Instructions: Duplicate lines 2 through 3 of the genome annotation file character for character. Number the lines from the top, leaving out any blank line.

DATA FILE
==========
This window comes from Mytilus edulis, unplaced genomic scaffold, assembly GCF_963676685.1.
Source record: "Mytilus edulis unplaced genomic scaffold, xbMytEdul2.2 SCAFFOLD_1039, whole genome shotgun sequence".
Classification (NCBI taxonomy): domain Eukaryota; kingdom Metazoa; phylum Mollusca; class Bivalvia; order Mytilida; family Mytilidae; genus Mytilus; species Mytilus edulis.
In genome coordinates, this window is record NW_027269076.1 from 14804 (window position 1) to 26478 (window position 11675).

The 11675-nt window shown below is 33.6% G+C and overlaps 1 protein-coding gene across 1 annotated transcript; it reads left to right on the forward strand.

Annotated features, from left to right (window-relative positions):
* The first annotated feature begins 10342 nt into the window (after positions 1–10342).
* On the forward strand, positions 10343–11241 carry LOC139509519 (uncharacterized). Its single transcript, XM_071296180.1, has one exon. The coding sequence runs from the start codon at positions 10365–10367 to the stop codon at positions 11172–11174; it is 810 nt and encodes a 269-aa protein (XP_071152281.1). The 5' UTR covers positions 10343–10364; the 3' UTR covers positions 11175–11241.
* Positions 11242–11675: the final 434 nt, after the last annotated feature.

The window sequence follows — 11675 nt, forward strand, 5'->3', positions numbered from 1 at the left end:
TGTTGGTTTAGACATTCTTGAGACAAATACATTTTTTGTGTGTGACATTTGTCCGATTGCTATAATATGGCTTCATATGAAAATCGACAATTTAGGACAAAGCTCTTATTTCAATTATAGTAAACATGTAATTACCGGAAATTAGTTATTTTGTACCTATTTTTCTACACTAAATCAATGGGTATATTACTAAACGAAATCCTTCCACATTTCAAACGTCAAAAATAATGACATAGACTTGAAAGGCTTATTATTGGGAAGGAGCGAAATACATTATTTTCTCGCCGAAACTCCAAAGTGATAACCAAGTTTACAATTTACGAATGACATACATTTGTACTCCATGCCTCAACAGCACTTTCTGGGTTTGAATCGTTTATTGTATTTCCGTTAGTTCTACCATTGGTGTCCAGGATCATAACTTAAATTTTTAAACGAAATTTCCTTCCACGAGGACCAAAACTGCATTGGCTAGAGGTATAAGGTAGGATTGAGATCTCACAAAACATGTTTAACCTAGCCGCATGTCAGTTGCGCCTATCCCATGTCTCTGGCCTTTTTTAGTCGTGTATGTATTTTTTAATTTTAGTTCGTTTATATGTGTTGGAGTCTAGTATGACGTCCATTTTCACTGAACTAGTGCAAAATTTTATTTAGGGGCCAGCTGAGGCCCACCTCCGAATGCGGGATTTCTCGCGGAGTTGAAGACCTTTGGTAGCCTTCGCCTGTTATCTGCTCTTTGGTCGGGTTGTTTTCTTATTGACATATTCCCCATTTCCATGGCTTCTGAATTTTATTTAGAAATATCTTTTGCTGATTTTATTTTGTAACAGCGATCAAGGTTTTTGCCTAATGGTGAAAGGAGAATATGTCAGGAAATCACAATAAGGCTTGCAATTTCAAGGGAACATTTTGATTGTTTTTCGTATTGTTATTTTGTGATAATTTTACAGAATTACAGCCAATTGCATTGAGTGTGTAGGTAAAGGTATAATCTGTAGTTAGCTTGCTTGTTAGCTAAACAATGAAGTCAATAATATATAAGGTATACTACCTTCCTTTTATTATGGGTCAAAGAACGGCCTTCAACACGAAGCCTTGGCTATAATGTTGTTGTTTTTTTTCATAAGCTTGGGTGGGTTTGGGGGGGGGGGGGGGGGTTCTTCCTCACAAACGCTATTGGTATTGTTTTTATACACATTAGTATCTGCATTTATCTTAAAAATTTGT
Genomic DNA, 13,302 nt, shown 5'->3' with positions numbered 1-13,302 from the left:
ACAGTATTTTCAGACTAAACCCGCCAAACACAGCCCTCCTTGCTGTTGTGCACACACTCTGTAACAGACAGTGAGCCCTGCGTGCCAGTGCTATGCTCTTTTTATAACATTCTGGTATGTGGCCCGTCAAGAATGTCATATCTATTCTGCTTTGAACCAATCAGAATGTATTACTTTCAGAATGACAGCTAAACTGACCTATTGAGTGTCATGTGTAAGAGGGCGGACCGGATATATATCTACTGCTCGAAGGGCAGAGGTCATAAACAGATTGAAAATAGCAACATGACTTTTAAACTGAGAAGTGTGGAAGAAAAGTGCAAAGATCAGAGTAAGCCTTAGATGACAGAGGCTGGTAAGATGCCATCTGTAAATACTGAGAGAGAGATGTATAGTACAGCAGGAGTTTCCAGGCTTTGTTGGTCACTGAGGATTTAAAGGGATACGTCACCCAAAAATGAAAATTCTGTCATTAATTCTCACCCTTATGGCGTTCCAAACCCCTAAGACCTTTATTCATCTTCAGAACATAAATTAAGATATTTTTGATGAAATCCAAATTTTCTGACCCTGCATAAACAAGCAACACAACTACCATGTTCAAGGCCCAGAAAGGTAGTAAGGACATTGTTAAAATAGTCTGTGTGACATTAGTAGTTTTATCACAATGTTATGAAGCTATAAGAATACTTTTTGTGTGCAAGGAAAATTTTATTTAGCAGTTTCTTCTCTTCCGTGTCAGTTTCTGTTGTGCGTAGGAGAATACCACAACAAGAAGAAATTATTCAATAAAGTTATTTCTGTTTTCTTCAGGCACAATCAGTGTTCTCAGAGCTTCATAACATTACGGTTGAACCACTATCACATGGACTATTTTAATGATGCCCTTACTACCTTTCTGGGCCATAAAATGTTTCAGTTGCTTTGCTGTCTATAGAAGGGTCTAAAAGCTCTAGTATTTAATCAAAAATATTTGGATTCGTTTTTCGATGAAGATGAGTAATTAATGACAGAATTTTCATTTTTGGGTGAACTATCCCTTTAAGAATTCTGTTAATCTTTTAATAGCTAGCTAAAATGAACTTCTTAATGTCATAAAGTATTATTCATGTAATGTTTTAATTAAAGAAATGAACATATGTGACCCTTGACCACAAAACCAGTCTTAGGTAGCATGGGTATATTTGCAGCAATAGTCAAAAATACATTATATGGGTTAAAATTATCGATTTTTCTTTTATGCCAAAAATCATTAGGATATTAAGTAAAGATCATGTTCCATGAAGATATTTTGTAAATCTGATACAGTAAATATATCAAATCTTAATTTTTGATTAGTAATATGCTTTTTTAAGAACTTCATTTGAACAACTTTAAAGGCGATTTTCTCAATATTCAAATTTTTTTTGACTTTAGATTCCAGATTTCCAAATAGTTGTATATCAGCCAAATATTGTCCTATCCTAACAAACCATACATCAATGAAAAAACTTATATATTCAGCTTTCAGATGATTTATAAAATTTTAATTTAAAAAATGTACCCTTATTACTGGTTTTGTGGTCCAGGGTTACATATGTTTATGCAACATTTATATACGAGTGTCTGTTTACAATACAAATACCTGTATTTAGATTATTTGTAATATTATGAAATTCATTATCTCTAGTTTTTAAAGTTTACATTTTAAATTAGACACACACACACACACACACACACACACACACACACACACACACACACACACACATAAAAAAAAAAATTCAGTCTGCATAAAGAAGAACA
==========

Source record: "Mytilus edulis unplaced genomic scaffold, xbMytEdul2.2 SCAFFOLD_1039, whole genome shotgun sequence".
Classification (NCBI taxonomy): domain Eukaryota; kingdom Metazoa; phylum Mollusca; class Bivalvia; order Mytilida; family Mytilidae; genus Mytilus; species Mytilus edulis.